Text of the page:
Six in 10 school psychologists said the Common Core learning standards, which includes state exams for students in third through eighth grades each April, has increased students’ anxiety.
The anxiety hasn’t, for the most part, led to physical ailments, the school psychologists said, but the new Common Core testing has translated into students feeling more stressed.
“This report should make all education stakeholders — from state policymakers to local teachers to parents — aware of the profound impact that they can have, both positive and negative, on student test anxiety,” Timothy Kremer, executive director of the School Boards Association, said in a statement.
The report contended that the test anxiety is more common at the elementary-school level, saying students more often showed “internalized” symptoms such as excessive worry and withdrawal rather than demonstrating “externalized” symptoms, such as increased irritability, frustration and acting out.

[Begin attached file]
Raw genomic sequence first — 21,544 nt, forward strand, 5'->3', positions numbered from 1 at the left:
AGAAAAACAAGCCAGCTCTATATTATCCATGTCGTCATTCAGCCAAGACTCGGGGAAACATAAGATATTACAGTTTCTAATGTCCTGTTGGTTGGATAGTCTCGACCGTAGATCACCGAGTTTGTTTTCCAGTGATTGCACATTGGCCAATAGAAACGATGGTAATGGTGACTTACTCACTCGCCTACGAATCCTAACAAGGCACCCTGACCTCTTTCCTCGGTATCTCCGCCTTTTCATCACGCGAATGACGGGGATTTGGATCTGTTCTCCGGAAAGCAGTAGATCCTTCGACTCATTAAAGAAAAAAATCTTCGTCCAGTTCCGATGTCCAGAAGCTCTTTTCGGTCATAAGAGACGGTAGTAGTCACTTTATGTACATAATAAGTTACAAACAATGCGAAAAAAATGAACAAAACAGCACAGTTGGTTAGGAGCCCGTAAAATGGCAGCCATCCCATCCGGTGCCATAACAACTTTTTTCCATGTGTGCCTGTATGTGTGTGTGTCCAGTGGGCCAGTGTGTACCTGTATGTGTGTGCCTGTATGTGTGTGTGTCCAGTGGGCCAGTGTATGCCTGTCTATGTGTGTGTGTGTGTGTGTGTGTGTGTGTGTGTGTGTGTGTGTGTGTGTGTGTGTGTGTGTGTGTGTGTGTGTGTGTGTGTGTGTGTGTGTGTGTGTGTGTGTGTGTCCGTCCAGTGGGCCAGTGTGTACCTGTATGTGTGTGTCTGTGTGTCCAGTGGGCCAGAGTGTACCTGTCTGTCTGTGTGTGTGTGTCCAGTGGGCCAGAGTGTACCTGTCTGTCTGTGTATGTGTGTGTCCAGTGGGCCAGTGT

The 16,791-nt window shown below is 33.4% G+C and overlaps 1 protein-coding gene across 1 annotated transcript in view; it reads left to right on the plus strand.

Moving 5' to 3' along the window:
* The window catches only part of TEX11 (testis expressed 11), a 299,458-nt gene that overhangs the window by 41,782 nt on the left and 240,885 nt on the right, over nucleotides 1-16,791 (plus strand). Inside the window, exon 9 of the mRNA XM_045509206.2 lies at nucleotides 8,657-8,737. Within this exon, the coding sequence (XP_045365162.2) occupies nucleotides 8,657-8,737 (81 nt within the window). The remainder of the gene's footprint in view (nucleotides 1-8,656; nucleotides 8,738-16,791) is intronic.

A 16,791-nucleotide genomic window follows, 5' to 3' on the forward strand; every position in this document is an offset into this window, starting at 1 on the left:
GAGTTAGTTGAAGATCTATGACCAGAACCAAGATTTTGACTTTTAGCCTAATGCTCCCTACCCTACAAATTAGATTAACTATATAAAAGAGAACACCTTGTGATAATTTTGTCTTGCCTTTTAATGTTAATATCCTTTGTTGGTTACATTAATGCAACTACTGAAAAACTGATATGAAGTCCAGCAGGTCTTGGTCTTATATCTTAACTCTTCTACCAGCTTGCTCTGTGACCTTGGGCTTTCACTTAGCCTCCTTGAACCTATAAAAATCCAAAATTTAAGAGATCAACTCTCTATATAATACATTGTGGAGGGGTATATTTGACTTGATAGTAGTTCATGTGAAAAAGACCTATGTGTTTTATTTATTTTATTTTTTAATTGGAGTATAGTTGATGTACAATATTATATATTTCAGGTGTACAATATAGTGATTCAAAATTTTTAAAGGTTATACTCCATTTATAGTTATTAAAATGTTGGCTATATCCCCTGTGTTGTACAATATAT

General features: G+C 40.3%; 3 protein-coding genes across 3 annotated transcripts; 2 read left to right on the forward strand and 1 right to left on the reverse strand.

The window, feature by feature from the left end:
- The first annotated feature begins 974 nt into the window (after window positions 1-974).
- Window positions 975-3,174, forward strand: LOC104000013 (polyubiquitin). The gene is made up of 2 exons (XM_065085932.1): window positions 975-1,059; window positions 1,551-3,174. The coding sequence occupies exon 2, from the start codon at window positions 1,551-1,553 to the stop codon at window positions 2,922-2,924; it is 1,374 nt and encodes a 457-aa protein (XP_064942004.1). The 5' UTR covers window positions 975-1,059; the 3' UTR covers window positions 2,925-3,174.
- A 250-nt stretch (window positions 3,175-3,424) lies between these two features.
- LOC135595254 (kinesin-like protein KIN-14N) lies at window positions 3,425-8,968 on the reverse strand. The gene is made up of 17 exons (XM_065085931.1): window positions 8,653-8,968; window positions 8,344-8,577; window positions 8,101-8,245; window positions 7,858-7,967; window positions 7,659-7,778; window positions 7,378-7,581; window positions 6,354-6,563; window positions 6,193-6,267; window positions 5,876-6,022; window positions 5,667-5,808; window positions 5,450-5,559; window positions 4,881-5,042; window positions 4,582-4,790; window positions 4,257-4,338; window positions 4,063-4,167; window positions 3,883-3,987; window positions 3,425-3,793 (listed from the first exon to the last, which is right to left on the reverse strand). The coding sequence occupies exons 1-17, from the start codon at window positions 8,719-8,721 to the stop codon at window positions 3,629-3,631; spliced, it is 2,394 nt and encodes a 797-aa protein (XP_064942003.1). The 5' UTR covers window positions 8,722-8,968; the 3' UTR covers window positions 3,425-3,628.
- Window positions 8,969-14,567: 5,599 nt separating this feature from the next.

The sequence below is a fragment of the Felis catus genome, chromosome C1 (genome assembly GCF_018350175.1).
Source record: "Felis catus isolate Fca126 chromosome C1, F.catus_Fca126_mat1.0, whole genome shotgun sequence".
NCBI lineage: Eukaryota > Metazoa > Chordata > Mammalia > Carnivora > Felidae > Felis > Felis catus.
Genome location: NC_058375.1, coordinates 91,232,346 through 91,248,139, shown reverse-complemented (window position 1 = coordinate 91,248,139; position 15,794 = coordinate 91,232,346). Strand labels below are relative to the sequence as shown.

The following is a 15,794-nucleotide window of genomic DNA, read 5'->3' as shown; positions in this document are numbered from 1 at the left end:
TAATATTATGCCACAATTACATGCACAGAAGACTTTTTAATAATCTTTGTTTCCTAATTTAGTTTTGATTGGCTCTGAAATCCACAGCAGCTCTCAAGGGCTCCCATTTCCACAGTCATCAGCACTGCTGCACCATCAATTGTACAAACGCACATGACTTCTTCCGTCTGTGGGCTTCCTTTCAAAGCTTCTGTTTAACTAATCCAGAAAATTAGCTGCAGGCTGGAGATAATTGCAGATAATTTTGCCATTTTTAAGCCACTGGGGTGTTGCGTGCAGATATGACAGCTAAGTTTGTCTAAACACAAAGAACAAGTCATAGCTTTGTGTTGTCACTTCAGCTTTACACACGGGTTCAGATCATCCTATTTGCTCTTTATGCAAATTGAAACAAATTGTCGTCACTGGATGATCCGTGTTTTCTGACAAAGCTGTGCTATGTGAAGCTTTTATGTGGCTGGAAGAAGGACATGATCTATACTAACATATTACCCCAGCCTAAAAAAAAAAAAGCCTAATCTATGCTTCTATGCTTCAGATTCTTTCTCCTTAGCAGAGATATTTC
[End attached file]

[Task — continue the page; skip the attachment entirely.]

One of the goals of the education reform movement is to create a compliant class of dutiful order-takers - nothing like having kids internalize symptoms of worry and withdrawal to do just that.
I would argue that at older ages, the children are beginning to act out.
I have been told by counselors that they're seeing increased cases of alcohol use, drug use, eating disorders and self-harm like cutting themselves.
That's anecdotal of course, but I've seen some of this in my work too.
Exacerbating all of this is how teachers are forced to make every class "rigorous" and "text-based," with children given very few opportunities to express their own thoughts or feelings through art, writing or speaking.
We truly have a system where "no one gives a shit what you think or feel - just can you do the market analysis by Monday."